That’s so easy to forget in this world of high demand where all women are encouraged to look like models; men are supposed to be made in the mold of a Greek God with the wit and ingenuity of James Bond; and children are supposed to achieve straight As while being the star player in at least three sports, and aiming for Ivy League educations. It’s so hard to just be enough.Why do we have to be more than that?
Today is Ash Wednesday. For the next forty days, we are to fast, pray, and give of ourselves (through money, time, effort, or attention) to those in need. I’d like to propose that we also take the next forty days to show appreciation to those in our lives who are enough. Let’s be less demanding, less critical, and less judgmental. Let’s let others know that they don’t have to be perfect to be loved and accepted. Let’s concentrate more on how we treat others and less on giving up ice cream or cleaning out closets. Let’s really work this Lent to change the way we view perfection.
There is but one among us who is perfect, who loves perfectly. At the end of these forty days, as we gaze upon the image of perfect love, let us be a little kinder to ourselves and each other. We don’t have to be perfect.
Only God is perfect.
Come see Amy on one of these dates:
March 9, 2022 – Our Lady of the Assumption Catholic Church, Wayne, PA 7:00PM, Online – Lenten Reflection
April 9, 2022 – First Landing Wine and Arts Festival, St. Clement’s Island Museum, Clements, MD
June 4, 2022 – Christ Church 350th Anniversary Fair, Broomes Island, MD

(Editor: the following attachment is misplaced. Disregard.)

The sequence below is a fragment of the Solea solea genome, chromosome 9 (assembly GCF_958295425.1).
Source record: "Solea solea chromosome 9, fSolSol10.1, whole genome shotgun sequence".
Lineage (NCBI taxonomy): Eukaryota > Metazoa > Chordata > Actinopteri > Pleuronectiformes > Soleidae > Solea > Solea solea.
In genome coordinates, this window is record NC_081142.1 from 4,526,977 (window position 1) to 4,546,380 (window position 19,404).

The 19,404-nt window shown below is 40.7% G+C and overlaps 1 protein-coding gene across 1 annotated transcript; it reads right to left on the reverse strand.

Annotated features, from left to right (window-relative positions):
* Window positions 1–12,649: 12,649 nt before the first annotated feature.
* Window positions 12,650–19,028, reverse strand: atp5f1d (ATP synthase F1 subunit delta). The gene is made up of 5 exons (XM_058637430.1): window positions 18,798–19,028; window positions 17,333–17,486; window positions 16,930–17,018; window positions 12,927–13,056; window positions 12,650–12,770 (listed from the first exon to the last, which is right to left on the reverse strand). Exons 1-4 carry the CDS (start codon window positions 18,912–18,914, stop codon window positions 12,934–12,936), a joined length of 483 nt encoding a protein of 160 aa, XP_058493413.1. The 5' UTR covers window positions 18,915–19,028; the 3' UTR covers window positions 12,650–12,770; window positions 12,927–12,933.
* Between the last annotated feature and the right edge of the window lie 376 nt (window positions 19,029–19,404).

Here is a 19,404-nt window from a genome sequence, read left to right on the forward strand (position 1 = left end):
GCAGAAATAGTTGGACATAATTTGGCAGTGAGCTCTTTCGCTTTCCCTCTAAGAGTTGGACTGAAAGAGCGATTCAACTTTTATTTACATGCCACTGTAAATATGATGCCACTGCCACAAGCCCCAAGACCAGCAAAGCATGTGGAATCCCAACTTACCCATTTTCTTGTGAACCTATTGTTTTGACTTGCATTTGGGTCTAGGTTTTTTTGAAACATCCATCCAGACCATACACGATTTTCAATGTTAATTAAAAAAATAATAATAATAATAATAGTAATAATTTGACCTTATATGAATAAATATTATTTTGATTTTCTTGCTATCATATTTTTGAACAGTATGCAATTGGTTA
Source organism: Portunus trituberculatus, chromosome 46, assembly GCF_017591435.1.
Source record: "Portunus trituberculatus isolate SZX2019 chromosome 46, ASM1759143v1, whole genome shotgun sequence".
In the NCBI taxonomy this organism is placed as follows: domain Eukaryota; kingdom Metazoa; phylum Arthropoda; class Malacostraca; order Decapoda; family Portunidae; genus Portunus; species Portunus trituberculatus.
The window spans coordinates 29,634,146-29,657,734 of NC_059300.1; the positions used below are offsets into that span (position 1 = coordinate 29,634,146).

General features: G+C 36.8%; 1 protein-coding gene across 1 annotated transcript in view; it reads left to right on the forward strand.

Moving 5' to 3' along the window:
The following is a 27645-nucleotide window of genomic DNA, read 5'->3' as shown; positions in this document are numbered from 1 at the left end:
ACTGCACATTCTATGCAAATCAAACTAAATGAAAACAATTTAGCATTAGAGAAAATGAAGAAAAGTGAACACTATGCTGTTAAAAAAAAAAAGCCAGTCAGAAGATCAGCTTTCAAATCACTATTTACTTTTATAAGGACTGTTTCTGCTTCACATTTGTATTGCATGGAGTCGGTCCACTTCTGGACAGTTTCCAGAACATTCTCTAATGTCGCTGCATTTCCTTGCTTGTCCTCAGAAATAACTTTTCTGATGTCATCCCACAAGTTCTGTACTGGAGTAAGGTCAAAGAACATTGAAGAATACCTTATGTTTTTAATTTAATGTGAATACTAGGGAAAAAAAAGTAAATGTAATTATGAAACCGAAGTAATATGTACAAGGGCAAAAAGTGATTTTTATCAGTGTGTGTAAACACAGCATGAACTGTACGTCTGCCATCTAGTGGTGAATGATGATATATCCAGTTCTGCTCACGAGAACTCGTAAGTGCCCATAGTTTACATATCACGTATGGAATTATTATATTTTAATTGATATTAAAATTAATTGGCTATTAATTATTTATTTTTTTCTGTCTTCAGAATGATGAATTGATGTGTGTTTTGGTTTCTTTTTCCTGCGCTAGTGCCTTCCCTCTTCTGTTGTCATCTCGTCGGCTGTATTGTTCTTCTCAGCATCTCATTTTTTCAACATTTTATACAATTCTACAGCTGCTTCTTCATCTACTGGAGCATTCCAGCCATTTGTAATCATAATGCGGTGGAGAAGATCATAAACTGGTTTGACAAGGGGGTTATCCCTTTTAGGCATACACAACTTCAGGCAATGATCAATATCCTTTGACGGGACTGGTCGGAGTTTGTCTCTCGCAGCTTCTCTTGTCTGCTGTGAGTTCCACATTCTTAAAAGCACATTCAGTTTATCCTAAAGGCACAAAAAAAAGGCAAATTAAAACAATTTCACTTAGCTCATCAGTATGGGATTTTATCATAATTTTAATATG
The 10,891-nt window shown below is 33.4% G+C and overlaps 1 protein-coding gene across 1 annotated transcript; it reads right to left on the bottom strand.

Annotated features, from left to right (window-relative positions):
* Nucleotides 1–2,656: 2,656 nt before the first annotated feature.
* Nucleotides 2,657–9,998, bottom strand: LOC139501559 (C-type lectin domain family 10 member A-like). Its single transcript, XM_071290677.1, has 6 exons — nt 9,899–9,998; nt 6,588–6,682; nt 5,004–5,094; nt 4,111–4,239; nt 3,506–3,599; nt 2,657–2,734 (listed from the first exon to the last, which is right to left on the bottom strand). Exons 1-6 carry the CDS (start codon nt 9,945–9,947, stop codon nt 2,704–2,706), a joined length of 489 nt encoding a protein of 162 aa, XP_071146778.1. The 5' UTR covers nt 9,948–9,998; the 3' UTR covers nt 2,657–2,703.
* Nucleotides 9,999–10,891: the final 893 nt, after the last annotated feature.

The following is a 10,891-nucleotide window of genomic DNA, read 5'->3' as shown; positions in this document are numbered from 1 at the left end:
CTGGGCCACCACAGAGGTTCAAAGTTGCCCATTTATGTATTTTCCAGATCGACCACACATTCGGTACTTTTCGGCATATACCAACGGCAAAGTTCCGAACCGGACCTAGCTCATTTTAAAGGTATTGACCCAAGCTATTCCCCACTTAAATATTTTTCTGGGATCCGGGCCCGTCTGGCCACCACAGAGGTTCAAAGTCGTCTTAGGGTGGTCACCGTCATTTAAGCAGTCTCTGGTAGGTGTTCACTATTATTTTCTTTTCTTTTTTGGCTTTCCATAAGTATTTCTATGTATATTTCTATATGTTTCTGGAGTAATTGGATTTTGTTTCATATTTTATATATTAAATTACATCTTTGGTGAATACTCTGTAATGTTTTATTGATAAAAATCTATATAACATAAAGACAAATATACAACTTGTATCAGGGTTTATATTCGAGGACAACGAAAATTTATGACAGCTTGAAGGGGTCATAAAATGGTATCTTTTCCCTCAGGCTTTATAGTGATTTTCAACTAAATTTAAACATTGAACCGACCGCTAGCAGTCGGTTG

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Amy Schisler is an award-winning author of both children’s books and sweet, faith-filled romance novels for readers of all ages. She lives with her husband and three daughters on the Eastern Shore of Maryland. Her books, Picture Me, Whispering Vines, and Island of Miracles are all recipients of Illumination Awards, placing them among the top inspirational fiction books of 2015, 2016, and 2017. Whispering Vines was awarded the 2017 LYRA Award for the best romance of 2016. The Good Wine, the sequel to Whispering Vines was released in June of 2021. Island of Miracles has outsold all of Amy’s other books worldwide and ranked as high as 600 on Amazon. Her follow up, Island of Promise is a reader favorite. Amy’s children’s chapter book is The Greatest Gift, and her most recent suspense novel is Summer’s Squall.
Amy’s second book in the Chincoteague Island Trilogy, Island of Promise, was awarded First Prize by the Oklahoma Romance Writer’s Association as the best Inspirational Romance of 2018 and was awarded a Gold Medal in the Independent Publisher Book Awards 2019 for Inspirational Fiction. It is the 2019 winner for Best Inspirational Fiction in the RWA Golden Quill Contest, Best Romance in the American Book Awards, and a finalist for the Eric Hoffer Award of Fiction. Amy’s 2019 work, The Devil’s Fortune, a finalist in the Writer’s Digest Self-Publishing Awards and winner of an Illumination Award, is based, in part, on Amy’s family history. The third book in Amy’s Chincoteague Island Trilogy, Island of Hope, was released in August of 2019. Amy’s book, Desert Fire, Mountain Rain begins her new Buffalo Springs series. Book two, Under the Summer Moon, was released in December of 2021.
Amy’s books: Crabbing With Granddad (2013), A Place to Call Home (2014), Picture Me (2015), Whispering Vines (2016), Island of Miracles (2017), Stations of the Cross Meditations for Moms (2017), The Greatest Gift (2017), Summer’s Squall (2017), Island of Promise (2018), The Devil’s Fortune (2019), Island of Hope (2019), A Devotional Alphabet (2019), Desert Fire, Mountain Rain(2020), The Good Wine (2021), Under the Summer Moon (2021).